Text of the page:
I remember being socked in the stomach by an upperclassman at the roller rink when I was in grade school. As this Amazon 4th grader skated away she said, “You aren’t very good at playing the organ during church.” That is a memory embedded in my brain.

It likely wasn’t too long after that when stage fright started. I don’t blame Rachel (…we’ll call her.) for my stage fright but I think it did something to me.

At that young age I played music for a few reasons. One reason was that it came easy/natural for me. Another reason was that it seemed to bring joy to some people. Most importantly, I truly enjoyed it for myself.

The problem was, at the young age of 9, when someone told me I wasn’t very good it started to play mind games on me.

Additionally, every single picture that my parents have of my piano recitals are blurred. Do you know why? Because my mom was so nervous that she shook the camera. Not one decent picture of me at a piano recital (7 years of piano lessons) taken by my mother exists.

So, I had someone very worried I was going to mess up and someone else telling me I was bad. It played with my mind because I gave it too much power. Well, I mean, I was only in grade school… but still!

I’ve learned a few important lessons from that for my own parenting and that is that I never, EVER ask my daughter if she’s nervous before she gets on stage. I also never get nervous myself… I remember her first dance performance I did and then I saw how good she was so I haven’t had to shake a nerve yet. To both of my children, before whatever they are doing, I tell them to have fun. Because if it isn’t fun, what’s the point? It’s extracurricular, not science class.

I’ve also learned some things so very late in life about this. No, I WON’T be the best at guitar or piano or writing or painting or anything. My art won’t be displayed in a museum. My music won’t be put on a CD and sold to the masses. My writing won’t make the New York Times best seller list. I won’t qualify for the Boston Marathon. …AND THAT IS OKAY!!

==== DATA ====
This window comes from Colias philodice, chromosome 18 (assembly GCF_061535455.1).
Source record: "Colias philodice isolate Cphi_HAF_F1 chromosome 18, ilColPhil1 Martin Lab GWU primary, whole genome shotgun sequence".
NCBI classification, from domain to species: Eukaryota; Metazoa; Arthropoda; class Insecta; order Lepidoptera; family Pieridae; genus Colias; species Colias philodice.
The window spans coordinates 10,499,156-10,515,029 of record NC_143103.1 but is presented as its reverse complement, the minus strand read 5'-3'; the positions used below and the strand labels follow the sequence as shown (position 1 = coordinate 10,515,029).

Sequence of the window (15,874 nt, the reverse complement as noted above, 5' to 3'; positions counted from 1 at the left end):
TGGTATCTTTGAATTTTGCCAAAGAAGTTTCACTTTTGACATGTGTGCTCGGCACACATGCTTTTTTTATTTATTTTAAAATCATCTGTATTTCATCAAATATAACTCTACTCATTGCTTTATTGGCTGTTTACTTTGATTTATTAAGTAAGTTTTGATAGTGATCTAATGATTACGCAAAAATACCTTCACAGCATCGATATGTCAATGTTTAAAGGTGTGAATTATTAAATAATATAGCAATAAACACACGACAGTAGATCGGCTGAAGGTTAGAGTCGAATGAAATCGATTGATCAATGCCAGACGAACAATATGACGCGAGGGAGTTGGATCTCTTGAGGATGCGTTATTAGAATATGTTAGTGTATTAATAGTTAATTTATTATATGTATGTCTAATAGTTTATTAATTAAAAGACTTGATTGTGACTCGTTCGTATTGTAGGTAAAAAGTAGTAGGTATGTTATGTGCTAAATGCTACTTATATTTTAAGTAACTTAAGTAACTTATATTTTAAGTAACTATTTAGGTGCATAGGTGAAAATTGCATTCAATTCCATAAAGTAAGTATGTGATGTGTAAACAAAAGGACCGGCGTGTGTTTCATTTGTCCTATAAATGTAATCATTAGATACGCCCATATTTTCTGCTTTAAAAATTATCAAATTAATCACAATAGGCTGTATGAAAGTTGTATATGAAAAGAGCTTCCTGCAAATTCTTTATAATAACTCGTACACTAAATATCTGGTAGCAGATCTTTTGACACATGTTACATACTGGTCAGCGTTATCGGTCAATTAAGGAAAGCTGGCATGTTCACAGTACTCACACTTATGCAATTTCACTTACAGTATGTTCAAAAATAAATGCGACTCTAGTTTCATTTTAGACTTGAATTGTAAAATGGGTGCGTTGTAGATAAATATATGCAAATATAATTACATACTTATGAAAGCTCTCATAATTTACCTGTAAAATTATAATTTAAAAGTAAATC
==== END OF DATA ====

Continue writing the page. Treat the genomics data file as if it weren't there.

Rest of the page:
I’m not sure when perfectionism starts for some of us but I do hate it. I hate that I was so afraid to try new things for fear of not achieving an expectation I had. I hate that I had unrealistic expectations. I hate the time lost in typing on a computer, picking up a paint brush, tickling the ivories and grabbing my 6-string. .

And I do hate it when I see or hear about parents who’s expectations were so damn heavy on kids… So hard that years of therapy may only do the trick to fix it. I remember visiting with a priest once about parenting and he said, “I was putting the trim around the window in my cabin (when he was old) and I heard my dad’s voice in my head say ‘you didn’t measure it. It is going to be crooked!’ And I just grabbed a nail and banged it into place as hard and fast as I could anyway.” The weight parents leave on kids is enormous. Gosh, I remember listening to some parents talk to their kids after high school volleyball games and thinking “Dear God, I’m so glad I’m just mediocre at this sport because I couldn’t handle all of that criticism!!” And those girls, man, they found their coping mechanisms… And it wasn’t in the local library or saying extra prayers at the chapel.

Friends, it’s okay to not be the best at something. There won’t be another Mark Twain… Mark Twain already existed. There won’t be another Mozart… He already existed too. We can only be ourselves and pray for God to use our talents and abilities the way he sees fit. We can’t worry too much about the execution we just need to follow the call.

And to the nay-Sayers. Well… There will always always be naysayers and I’ve come to realize that anyone who’s putting someone else down for doing their life’s passion has an insecurity problem. They get a jealous feeling about people who follow dreams. They get judgey. They get this way because they can’t do it their self… It’s a whole lot easier to sit back and point and judge about how someone is trying to live their life than it is to get up and live your own.

Don’t be THAT guy. Get up. Go live it. It’s your one shot to make the big man proud.